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How to Prepare Your Accounting Clients for the Tax Cuts and Jobs Act

The 2019 tax season is rapidly approaching, and with it come the new rules introduced by the Tax Cuts and Jobs Act.

 

Although the bill was signed in December 2017, most of its changes went into effect after January 1, 2018. This means that tax season 2019 will be the first one to really see the new regulations in action.

 

Regulatory changes often make confused taxpayers turn to their accountants for advice. Come January, small businesses that don’t have the means to keep an accountant on payroll will flock to your firm, desperate for help with their tax returns.

 
 

What Businesses Think

 

BDO USA conducted a survey among public company board members to find out what they think about the tax reform. Altogether, 61% of board members noticed a positive change thanks to the new regulations, while 39% saw no changes at all.

 

Regarding their outlook on their business, 64% of board directors replied that they haven’t amended their business strategy because of the new tax law. On the other hand, 11% of directors are raising their employees’ salaries while 17% invest more capital.

 

When asked about their knowledge of their business’ tax responsibilities, only 44% of board members claimed to have a strong understanding of their tax liabilities

 

When asked about their knowledge of their business’ tax responsibilities, only 44% of board members claimed to have a strong understanding of their tax liabilities and how the new regulation affects their tax strategy.

 
 

What Accountants Can Do

 

Accountants need to have a thorough understanding of the new regulations. Your clients will look to you for advice and assistance when filing their 2018 taxes. Prepare yourself now and be ready when the storm hits early next year.

 

Here are the most important changes your small business clients need to be aware of.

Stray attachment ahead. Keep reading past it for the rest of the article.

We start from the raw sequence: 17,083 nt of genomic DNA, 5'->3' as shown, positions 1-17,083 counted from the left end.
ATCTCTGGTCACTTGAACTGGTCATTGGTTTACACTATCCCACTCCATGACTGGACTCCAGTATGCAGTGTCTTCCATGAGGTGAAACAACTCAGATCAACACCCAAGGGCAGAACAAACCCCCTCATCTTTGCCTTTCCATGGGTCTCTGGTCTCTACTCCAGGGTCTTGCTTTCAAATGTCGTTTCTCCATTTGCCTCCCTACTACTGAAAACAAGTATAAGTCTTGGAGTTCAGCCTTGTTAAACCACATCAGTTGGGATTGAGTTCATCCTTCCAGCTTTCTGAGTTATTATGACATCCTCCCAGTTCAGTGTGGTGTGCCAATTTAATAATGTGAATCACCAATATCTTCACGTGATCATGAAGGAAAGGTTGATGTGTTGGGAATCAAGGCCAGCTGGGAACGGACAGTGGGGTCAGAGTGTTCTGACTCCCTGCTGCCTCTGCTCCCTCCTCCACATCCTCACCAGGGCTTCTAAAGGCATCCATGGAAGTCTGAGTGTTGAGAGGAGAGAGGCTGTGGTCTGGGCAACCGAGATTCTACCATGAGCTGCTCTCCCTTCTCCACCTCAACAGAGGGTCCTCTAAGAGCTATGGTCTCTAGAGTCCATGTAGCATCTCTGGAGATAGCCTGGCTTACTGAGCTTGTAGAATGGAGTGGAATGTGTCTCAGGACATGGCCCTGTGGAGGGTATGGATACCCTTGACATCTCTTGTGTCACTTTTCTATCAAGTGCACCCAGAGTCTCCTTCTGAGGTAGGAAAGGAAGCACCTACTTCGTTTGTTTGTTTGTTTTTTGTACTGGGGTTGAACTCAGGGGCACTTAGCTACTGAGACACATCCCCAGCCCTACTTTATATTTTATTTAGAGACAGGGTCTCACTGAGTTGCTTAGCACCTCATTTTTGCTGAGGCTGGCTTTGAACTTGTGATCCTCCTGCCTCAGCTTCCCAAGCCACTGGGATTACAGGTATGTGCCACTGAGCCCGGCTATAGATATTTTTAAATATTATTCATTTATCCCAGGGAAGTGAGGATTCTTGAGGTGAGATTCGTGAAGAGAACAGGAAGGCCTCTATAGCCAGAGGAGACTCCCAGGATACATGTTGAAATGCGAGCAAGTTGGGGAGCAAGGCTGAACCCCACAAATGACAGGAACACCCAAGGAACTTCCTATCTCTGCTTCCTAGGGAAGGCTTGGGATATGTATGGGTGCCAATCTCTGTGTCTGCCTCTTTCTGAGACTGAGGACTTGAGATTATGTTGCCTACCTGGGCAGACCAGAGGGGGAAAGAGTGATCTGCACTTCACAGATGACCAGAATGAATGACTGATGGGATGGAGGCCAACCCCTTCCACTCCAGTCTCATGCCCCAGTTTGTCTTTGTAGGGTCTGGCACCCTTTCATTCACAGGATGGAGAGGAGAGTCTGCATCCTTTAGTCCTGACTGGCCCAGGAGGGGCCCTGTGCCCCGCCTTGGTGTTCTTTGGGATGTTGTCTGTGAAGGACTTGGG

Corporate Tax Rate

The corporate alternative minimum tax (AMT) has been eliminated, and the corporate tax rate has been lowered to a flat rate of 21%.

 

Qualified Business Income Deduction

The IRC Section 199A allows taxpayers to apply for a deduction of up to 20% from their qualified business income (QBI) until the 2025 tax year.

 

QBI can be earned as income via sole proprietorships, partnerships, S corporations and LLCs (apart from C corps). However, QBI excludes businesses from certain specified service fields, like accounting, healthcare, consulting, finance, and law, unless the taxable income is below $157,500 for individuals or $315,000 for a married couple.

 

Domestic Production Activities

The deduction for domestic production activities (IRC Section 199) is eliminated.

 

Purchase Price Deduction for Equipment

According to Section 179, business owners can deduct the full purchase price of IT equipment and office supplies from their taxes.

 

Net Operating Losses

The deduction for net operating losses (NOL) that arose after 2017 is limited to 80% of taxable income. However, NOL can be carried forward to following years while carryback is eliminated.

 

Business Interest Deduction

For income earned after 2017, business interest deductions are limited to 30% of the adjusted taxable income. However, surpluses may be carried forward.

 
 

Conclusion

 

Aside from the ones mentioned above, the new regulation introduces many other changes that may or may not affect your clients.

 

Just like with many other business and accounting tasks, including building app stacks, talent acquisition, and payments, there is no “one size fits all” solution when it comes to taxes.

 

Accountants need to make sure they know all the specifics before giving advice or filing tax returns

 

Since all businesses (and their tax returns) are unique, accountants need to make sure they know all the specifics before giving advice or filing tax returns. Use the time that remains until the start of tax season to learn the new rules and find out how to best use them to assist your clients.